A Customer Starts Arguing With Employee At The Drive-Thru. What Happens Next Is Hilarious…

We’ve all had moments where we think the system is taking advantage of us. How one deals with those moments is what matters. Here’s how one customer almost got it right, but didn’t.

I had just finished visiting a friend in the hospital and stopped by a burger drive-through for lunch to eat on the way back to work. I ordered the #1 combo (burger, fry, coke) for $4.29. She said “that’ll be $4.83, please drive forward.”

“$4.83?? For a $4.29 meal?? That’s 54 cents tax!? That can’t be right,” my mind raced. Tax is 8 cents on the dollar in Huntsville, Alabama and for 4 dollars that would be 32 cents plus 1/3 (29) of 8 cents would be 35 cents max.

I’d heard of window workers overcharging drive through customers and skimming the money for themselves. Someone did just that to me at a Hardees couple of years ago.

I didn’t have my calculator watch (I lost it a while back) so I got a pen and paper and did the long division since there were 2 cars ahead of me. Let’s see … 483/429 … over 12 percent tax!? When I got to the window I handed her a 5 and said “what’s the sales tax in Huntsville?” She didn’t know. I said “$4.83 for a $4.29 meal is 12 percent tax. That can’t be right. Can I talk to the manager?” She gave me my change and called the manager So the manager comes over.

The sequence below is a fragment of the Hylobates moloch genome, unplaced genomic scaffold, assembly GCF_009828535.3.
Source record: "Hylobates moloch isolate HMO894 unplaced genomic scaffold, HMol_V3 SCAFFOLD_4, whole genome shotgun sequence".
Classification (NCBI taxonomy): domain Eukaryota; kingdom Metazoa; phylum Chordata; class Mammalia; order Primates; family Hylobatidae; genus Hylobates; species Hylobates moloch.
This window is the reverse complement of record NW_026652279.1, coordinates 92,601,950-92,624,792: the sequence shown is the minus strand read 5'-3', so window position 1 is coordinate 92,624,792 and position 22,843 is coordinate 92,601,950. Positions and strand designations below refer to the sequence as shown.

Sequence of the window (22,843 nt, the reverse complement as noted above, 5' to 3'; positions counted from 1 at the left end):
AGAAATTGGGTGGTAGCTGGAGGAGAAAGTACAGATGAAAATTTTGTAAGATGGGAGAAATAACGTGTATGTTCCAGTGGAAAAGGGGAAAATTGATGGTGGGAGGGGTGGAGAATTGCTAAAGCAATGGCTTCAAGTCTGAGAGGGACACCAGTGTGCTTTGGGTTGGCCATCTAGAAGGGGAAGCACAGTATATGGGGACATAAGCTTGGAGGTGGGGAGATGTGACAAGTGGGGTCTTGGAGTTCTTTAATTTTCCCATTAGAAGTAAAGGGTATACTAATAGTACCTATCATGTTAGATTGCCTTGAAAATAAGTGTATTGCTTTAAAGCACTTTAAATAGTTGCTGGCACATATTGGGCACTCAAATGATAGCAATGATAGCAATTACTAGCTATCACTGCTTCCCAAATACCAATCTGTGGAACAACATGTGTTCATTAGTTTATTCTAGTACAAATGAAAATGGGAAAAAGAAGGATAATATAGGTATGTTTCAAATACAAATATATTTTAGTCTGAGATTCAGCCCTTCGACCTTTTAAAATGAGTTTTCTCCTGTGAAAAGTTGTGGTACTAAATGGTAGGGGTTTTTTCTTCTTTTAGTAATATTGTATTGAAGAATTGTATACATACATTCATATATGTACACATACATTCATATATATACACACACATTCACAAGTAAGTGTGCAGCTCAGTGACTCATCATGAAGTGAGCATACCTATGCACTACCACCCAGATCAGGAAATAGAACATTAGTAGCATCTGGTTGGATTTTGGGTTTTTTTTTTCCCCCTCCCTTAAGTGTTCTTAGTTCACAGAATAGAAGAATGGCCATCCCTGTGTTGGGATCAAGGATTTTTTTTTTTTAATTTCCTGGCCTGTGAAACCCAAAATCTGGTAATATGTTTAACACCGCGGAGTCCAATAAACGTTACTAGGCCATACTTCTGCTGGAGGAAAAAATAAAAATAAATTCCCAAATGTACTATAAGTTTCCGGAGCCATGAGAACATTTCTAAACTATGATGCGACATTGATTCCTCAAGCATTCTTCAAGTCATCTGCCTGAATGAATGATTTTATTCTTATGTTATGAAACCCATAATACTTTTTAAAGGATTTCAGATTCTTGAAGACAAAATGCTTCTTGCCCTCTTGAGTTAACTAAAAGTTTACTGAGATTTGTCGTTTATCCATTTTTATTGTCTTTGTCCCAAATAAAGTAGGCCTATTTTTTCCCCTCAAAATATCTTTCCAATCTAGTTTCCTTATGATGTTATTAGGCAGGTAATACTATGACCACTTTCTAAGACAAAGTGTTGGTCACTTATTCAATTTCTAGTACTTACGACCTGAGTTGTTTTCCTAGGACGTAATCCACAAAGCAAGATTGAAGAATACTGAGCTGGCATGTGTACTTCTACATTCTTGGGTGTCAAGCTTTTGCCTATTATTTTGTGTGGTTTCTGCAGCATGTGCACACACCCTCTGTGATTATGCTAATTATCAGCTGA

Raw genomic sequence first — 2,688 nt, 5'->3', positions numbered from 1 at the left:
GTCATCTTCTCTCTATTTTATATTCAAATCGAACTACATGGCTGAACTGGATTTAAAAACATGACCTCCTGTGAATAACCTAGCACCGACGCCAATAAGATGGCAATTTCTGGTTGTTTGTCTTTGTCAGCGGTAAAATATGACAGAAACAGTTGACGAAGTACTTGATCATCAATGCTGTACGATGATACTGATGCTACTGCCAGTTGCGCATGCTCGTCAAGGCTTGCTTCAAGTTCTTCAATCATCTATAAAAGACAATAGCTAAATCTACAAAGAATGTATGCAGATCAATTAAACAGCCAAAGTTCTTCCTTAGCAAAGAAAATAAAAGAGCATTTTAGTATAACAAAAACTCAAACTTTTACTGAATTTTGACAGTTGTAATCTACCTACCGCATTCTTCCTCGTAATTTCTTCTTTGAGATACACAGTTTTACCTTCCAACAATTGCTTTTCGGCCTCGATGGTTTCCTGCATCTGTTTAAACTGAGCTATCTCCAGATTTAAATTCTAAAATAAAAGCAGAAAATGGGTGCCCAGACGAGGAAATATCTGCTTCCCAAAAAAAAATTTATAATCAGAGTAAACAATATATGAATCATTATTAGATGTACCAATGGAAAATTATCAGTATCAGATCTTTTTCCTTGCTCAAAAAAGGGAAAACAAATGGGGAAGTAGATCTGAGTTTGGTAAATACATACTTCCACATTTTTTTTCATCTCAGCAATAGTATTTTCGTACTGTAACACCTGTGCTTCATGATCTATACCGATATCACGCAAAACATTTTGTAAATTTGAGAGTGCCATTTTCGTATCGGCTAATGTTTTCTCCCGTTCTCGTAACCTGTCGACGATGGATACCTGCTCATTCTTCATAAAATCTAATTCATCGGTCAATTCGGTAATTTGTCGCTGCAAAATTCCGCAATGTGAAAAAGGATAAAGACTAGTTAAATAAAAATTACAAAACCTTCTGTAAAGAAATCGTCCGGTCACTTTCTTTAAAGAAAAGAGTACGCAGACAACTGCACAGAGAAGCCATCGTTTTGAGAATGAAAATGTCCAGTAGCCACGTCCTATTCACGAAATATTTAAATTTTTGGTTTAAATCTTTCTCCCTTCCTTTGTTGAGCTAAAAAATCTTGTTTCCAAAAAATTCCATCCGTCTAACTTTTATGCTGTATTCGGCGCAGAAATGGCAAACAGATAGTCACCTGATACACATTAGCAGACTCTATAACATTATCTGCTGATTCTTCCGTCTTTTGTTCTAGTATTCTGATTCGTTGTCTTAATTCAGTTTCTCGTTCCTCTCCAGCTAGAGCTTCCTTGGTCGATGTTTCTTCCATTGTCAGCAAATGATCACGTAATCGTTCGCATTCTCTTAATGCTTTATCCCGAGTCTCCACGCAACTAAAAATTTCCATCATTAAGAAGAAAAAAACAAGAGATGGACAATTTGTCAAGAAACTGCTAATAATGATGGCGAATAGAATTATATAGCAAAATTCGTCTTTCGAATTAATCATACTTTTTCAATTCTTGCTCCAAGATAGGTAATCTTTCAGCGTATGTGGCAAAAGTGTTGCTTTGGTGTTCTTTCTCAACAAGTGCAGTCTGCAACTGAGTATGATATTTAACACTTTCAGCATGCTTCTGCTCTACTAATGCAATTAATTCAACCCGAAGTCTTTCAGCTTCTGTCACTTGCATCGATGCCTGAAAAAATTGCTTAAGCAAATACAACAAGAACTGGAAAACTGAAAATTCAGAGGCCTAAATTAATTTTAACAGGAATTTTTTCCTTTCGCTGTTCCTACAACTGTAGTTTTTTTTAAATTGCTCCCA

I ask what the sales tax is in Huntsville, and she says 8 percent. I say that I just paid $4.83 for a $4.29 meal and that’s over 12 percent sales tax.

She got a funny look on her face and said that maybe the computer had rung it up wrong or had charged me for the biggie size (biggie upgrade was 35 cents – which would be 4.64 plus tax which would put it over $5). She admitted it was supposed to be 4.63, and opened the drawer to give me my extra change.

“HA!” I thought to myself. “Six years engineering school has so heightened my mental mathematical adeptness that I can do percentages in my head and my superior intellect has foiled a feeble attempt by a drive-through worker to overcharge me!”

So what did this mathematical wizard do next? I took the twenty cents she handed me, proud of my staggering genius, and smugly drove off without my food.


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